You mean BMW Alpina?
We do, because the Buchloe-based manufacturer has to feature the blue and white propeller badge on all its cars. Although Alpina is considered a manufacturer in its own right, that’s just how the deal with BMW works. And the self-proclaimed ‘manufacturer of exclusive automobiles’ unveiled three new cars at Frankfurt. There were more powerful versions of the B5 and B6, plus a new B3 cabrio.
B6, eh? You mean they make vitamins?
Nope, those are Alpina’s model designations: you may not have even heard of them before as Alpina doesn’t advertise. So B3 is a 3-series and the cabrio unveiled at Frankfurt featured the 3.0-litre twin-turbo straight six from the 335i. Add in a few Alpina tweaks and power is up to a still relatively unstressed 355bhp (from 306bhp). However it’s the 369lb ft from 3800-5000rpm that makes this car an M3-baiter. That V8 Three only has 295lb ft. And you can get the B3 as an auto too. If wind in your hair motoring isn’t your thing then try the saloon, which has beaten the M3 saloon to the market. Unfortunately neither Alpina nor BMW looks set to build a Touring estate version of their hot 3-series.
What about these other Bs? How about a B2?
Nope, but a B5 S and B6 S were unveiled at Frankfurt. The ‘S’ designation means that these cars have had tweaks to their supercharged 4.4-litre V8s. Power is up from 493bhp to 523bhp. Torque has also climbed a few points to 535lb ft, just to keep the M5 honest. Expect such tweaks to reach the B7 soon.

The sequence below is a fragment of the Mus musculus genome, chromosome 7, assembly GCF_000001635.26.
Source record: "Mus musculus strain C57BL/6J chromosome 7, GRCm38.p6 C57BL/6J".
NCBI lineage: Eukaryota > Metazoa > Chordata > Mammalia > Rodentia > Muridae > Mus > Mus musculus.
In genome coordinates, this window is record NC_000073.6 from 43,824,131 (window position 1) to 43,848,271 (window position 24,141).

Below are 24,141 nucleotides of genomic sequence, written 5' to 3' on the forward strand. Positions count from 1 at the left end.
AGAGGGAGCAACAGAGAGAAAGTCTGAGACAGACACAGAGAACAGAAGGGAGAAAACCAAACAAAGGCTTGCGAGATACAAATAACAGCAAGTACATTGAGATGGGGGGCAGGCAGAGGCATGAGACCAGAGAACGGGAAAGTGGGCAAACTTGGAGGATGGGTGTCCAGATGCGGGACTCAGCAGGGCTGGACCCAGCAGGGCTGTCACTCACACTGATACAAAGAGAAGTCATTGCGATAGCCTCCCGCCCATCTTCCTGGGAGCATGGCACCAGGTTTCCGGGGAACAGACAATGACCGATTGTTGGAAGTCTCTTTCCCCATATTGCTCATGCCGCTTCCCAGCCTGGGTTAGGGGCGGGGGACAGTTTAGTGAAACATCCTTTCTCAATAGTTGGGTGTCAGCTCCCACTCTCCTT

Alpina call themselves a ‘manufacture of exclusive automobiles’? Bit cocky…
Not a bit of it. Just 1400 or so cars are built each year, and that makes them more exclusive than Ferrari, Aston Martin, or the likes of AMG. At Frankfurt the Alpina stand was between Porsche and Rolls-Royce to give you some idea of their status. And you get the best of both worlds at Alpina. The main assembly of the cars occurs on BMW’s regular production lines, before they’re finished by hand at Alpina’s HQ.
What else should I know about Alpina?
Alpina has been making full road cars for 29 years and each model takes about four years to develop because the company is so small. That’s why there’s no Alpina Mini as way back when no one predicted a £25k hatch would sell… By the way, the blue and gold stitching inside is gorgeous. And thankfully those graphics are optional. Apparently take up in Britain and Germany is near zero. In Japan they're a must. In gold…